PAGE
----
NASA's Insight Mission: When will it land and why should we care?

Mars In Sight probe

NASA Looking Toward Manned Mission To Mars 'Sometime In The 2030s'

This is going to be tense. After detaching from the parachute, 12 thrusters will slow the lander's descent to just over 2 meters per second before it touches down.

A further three achieved orbit but failed to land.

Out of the 44 NASA missions sent to Mars, only 18 have been successful.

This focus on the Martian interior explains why the mission team chose such a boring landing site: Cliffs, craters, ancient river deltas and other landscape features would serve only to complicate a safe touchdown. However, a high-speed crash remains a risk.

InSight is being followed to Mars by two mini-spacecraft that comprise NASA's Mars Cube One (MarCo), the first deep-space mission for CubeSats, or tiny satellites.

The unmanned spacecraft, built by Lockheed Martin, is expected to reach the Red Planet around 3 p.m. ET, on Monday. It's also taking over NY with the landing set to be shown on big screens in Times Square. You can also watch the landing on YouTube and UStream.

Engineers will be huddled with scientists at JPL on November 26, watching with nervous anticipation for signals that InSight successfully touched down. Radio signals confirming the landing took more than eight minutes to cross the almost 100 million miles between Mars and Earth.

The instrument, mounted on the deck of the lander, will also give an indication if the core is liquid or solid. Then, the descent engines, known as retrorockets, begin to fire.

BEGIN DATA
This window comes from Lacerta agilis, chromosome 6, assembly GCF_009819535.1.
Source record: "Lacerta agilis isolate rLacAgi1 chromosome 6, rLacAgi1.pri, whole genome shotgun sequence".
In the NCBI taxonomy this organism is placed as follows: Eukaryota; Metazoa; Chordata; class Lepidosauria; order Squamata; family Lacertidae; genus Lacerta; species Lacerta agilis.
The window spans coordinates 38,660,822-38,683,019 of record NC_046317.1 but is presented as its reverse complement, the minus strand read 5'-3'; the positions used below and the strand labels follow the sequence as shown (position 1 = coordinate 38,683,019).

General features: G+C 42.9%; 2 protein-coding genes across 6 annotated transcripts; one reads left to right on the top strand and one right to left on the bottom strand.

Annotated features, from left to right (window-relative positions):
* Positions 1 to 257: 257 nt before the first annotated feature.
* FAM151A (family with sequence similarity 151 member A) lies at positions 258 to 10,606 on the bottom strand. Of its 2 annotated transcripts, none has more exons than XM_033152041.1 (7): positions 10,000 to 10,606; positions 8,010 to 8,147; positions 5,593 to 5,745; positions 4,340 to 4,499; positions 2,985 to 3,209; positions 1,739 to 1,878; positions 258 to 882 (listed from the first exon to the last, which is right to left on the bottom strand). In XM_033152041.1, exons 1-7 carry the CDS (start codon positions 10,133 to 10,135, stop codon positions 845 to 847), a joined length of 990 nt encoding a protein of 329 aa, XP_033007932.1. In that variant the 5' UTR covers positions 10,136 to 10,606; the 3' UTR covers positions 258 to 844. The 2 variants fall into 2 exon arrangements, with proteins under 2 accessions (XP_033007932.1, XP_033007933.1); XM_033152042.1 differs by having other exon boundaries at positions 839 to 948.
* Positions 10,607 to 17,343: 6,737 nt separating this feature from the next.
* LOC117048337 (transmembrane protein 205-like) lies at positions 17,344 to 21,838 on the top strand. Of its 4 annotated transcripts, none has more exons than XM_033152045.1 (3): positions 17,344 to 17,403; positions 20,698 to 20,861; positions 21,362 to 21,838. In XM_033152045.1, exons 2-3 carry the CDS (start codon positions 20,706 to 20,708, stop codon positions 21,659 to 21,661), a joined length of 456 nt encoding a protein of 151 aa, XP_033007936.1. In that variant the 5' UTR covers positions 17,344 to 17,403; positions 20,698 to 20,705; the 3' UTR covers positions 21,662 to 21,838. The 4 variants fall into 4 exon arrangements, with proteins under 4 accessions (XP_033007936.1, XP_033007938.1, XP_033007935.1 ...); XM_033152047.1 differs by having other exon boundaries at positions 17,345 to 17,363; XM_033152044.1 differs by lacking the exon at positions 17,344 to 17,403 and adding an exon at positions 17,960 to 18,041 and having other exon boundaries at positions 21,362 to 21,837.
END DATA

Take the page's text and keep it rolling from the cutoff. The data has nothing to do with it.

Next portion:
If all goes according to plan, it will drop onto the equatorial plain called Elysium Planitia at about 5 miles per hour - but scientists won't know if its solar panels will have deployed until about 8:35 p.m. EST, when NASA's Mars Odyssey orbiter will be in position to relay data to Earth.

Onboard the vessel are a number of intricate instruments that NASA hopes will help uncover answers to Mars mysteries.

The heat probe, HP³, will drill nearly five metres beneath the surface of the planet after being deposited by InSight's robotic arm.

The InSight, which is being managed by Pasadena-based Jet Propulsion Laboratory, is scheduled to land on Mars at around noon Pacific time.

InSight's 6-foot robotic arm will be used to place the instruments on the Martian surface, where they will be calibrated. And although it is dust storm season on Mars, there are presently no dust storms raging across the surface. Still, this second largest volcanic region on Mars is an ideal place for InSight to land because of the science it is created to perform.

Here's a minute-by-minute look at the biggest moments of InSight's landing sequence - any of which could doom the robot.

Unlike its roving companions, InSight will not be directly searching for signs of life on Mars.

InSight's primary instrument is a French-built seismometer, created to record the slightest vibrations from "marsquakes" and meteor impacts around the planet.

The planetary know-how gained from InSight's $1 billion, two-year operation could even spill over to rocky worlds beyond our solar system, according to Banerdt. The Seismic Experiment for Interior Structure (SEIS) can detect ground vibrations that are smaller than a hydrogen atom, providing an unprecedented picture of the tectonic activity and geologic shifting of Mars.

Add to that the fact that fewer than half of all attempted Mars landings have ended successfully, and it makes sense that there will definitely be some nervous energy as these events play out on another planet, with engineers blind to the process until it is complete.

The InSight and next rover mission, along with others in the planning stage, are seen as precursors for eventual human exploration of Mars, NASA officials said.

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